The International Boxing Association (AIBA) has said it will reassess its decision to scrap headguards after Australian boxer Daniel Lewis was denied the opportunity of boxing for at least a bronze medal here at Glasgow 2014, when a doctor deemed a cut was too severe for him to carry on in the competition.
Lewis had been due to fight India's Mandeep Jangra in a welterweight quarter-final bout today, but after having a cut he sustained in his round-of-16 win over Nigeria's Kehinde Ademuyiwa on Monday assessed, he was told he was out of the competition.
The decision sees Jangra given a walkover into the semi-finals, guaranteeing him at least a bronze medal.
Lewis was furious with the decision and took to Facebook to vent his anger, calling on the AIBA to bring back headguards.
"For all these people debating about headgear for amateurs, bring the headgear back 100 per cent," wrote the 21-year-old, who was also denied a place at the London 2012 Olympic Games after breaking his jaw in the Australian boxing trials.
"When you have to fight five times in a week this s**t ruins people's dreams.
"My journey is over. Got up at 6am this morning to lose weight. I made it and was ready to go to war only to be told by the doctor my journey is over.
"They won't let me fight with the cut. I had two fights, two comfortable wins with one technical knockout and a stupid elbow ruins it all."
AIBA announced last year that it was scrapping headgear for eilte men's competition following what it says were extensive medical reviews and studies carried out by its Medical Commission and by an independent physician-researcher in a recent publication in the British Journal of Sports Medicine.
The data suggested the removal of headguards in elite men's competition would actually result in a decreased number of concussions and the AIBA Medical Commission voted unanimously to support the removal of headguards as a safety measure.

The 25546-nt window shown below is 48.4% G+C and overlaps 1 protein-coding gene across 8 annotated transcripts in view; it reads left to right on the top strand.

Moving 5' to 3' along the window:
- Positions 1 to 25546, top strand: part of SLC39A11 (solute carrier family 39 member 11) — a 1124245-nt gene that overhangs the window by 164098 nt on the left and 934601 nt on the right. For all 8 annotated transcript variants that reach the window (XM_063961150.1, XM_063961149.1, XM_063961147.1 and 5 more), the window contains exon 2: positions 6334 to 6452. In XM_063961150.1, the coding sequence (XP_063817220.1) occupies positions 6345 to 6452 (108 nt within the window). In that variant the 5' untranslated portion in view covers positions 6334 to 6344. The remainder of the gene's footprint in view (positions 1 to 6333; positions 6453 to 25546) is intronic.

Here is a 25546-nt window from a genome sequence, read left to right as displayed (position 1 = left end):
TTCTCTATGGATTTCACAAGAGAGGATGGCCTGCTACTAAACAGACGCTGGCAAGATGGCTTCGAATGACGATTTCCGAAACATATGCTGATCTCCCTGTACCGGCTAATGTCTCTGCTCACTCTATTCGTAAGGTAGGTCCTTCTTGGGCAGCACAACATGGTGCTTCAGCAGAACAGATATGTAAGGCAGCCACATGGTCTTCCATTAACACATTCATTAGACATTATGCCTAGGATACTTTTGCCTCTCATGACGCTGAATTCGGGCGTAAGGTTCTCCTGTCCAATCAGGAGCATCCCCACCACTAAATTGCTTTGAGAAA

The new rules were first applied at the World Boxing Championships in Almaty, Kazakhstan last year and will be applied to all major international competitions including the Rio 2016 Olympics.
However, the move has been criticised by many within the sport including the Australian boxing team manger here at Glasgow 2014, Allan Nicholson, who said the removal of headguards increases the likelihood of fighters getting cuts and being ruled out of competition.
"If you're going to have a tournament such as the Olympics, Commonwealth Games and even the Australian Championships, where you have to box once, twice, three times, four times in the course of as many days, you're going to find boxers are being put out because of injury and the best boxers then will not be the Olympic champions or the Commonwealth Games champions as is happening here," he said.
"They've (AIBA) done it against the opinion of most people in the sport.
"At this present time, I'm very disappointed for that young man (Lewis).
"He's devastated and it's wrong."
Headguards are still a requirement in women's boxing which is making its Commonwealth Games debut this year.
AIBA has promised to reassess the use of headguards following the competition in Glasgow.
"We are looking at the number of cuts and after our study we will prepare our report," said vice-president of AIBA and the Commonwealth Games tournament supervisor, Dr Abdellah Bessalem.
"But we have to remember that without headguards the number of concussion injuries suffered by boxers has gone down."
Australia named a team of 11 boxers for the Commonwealth Games and arrived here in Glasgow under the guidance of new head coach Kevin Smith of England.
It has won a total of 59 medals at Commonwealth Games including 13 gold, but failed to medal at Delhi 2010.
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March 2013: Headguards to be scrapped for male boxers at Rio 2016